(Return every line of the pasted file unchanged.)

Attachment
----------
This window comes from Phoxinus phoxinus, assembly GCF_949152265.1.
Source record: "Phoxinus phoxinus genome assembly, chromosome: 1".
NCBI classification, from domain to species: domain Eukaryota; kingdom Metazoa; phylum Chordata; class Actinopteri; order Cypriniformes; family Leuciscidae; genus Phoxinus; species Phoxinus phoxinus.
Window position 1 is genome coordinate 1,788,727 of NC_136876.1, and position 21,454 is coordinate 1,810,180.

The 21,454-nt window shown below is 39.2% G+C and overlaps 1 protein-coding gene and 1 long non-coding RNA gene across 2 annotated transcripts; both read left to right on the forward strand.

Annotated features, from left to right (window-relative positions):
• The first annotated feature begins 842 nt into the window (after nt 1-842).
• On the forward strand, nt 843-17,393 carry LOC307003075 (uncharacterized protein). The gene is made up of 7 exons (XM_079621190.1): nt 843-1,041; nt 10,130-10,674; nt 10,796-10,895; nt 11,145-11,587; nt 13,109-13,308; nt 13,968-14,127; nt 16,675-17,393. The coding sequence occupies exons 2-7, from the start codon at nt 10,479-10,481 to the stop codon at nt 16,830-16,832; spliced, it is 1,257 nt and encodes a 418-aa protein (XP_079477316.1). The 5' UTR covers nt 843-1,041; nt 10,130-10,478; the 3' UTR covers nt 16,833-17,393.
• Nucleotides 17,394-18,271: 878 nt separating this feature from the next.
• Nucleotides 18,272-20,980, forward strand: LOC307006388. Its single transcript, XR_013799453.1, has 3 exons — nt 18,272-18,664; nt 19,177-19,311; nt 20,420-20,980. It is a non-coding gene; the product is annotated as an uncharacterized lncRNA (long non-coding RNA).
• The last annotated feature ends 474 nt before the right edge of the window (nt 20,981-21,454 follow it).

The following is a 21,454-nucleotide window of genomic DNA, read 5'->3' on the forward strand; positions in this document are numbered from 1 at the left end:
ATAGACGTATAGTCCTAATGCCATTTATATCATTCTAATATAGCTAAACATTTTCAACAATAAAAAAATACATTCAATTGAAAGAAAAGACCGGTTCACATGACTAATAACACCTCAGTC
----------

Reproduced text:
This window comes from Phoxinus phoxinus, assembly GCF_949152265.1.
Source record: "Phoxinus phoxinus genome assembly, chromosome: 1".
NCBI classification, from domain to species: domain Eukaryota; kingdom Metazoa; phylum Chordata; class Actinopteri; order Cypriniformes; family Leuciscidae; genus Phoxinus; species Phoxinus phoxinus.
Window position 1 is genome coordinate 1,788,727 of NC_136876.1, and position 21,454 is coordinate 1,810,180.

The 21,454-nt window shown below is 39.2% G+C and overlaps 1 protein-coding gene and 1 long non-coding RNA gene across 2 annotated transcripts; both read left to right on the forward strand.

Annotated features, from left to right (window-relative positions):
• The first annotated feature begins 842 nt into the window (after nt 1-842).
• On the forward strand, nt 843-17,393 carry LOC307003075 (uncharacterized protein). The gene is made up of 7 exons (XM_079621190.1): nt 843-1,041; nt 10,130-10,674; nt 10,796-10,895; nt 11,145-11,587; nt 13,109-13,308; nt 13,968-14,127; nt 16,675-17,393. The coding sequence occupies exons 2-7, from the start codon at nt 10,479-10,481 to the stop codon at nt 16,830-16,832; spliced, it is 1,257 nt and encodes a 418-aa protein (XP_079477316.1). The 5' UTR covers nt 843-1,041; nt 10,130-10,478; the 3' UTR covers nt 16,833-17,393.
• Nucleotides 17,394-18,271: 878 nt separating this feature from the next.
• Nucleotides 18,272-20,980, forward strand: LOC307006388. Its single transcript, XR_013799453.1, has 3 exons — nt 18,272-18,664; nt 19,177-19,311; nt 20,420-20,980. It is a non-coding gene; the product is annotated as an uncharacterized lncRNA (long non-coding RNA).
• The last annotated feature ends 474 nt before the right edge of the window (nt 20,981-21,454 follow it).

The following is a 21,454-nucleotide window of genomic DNA, read 5'->3' on the forward strand; positions in this document are numbered from 1 at the left end:
ATAGACGTATAGTCCTAATGCCATTTATATCATTCTAATATAGCTAAACATTTTCAACAATAAAAAAATACATTCAATTGAAAGAAAAGACCGGTTCACATGACTAATAACACCTCAGTC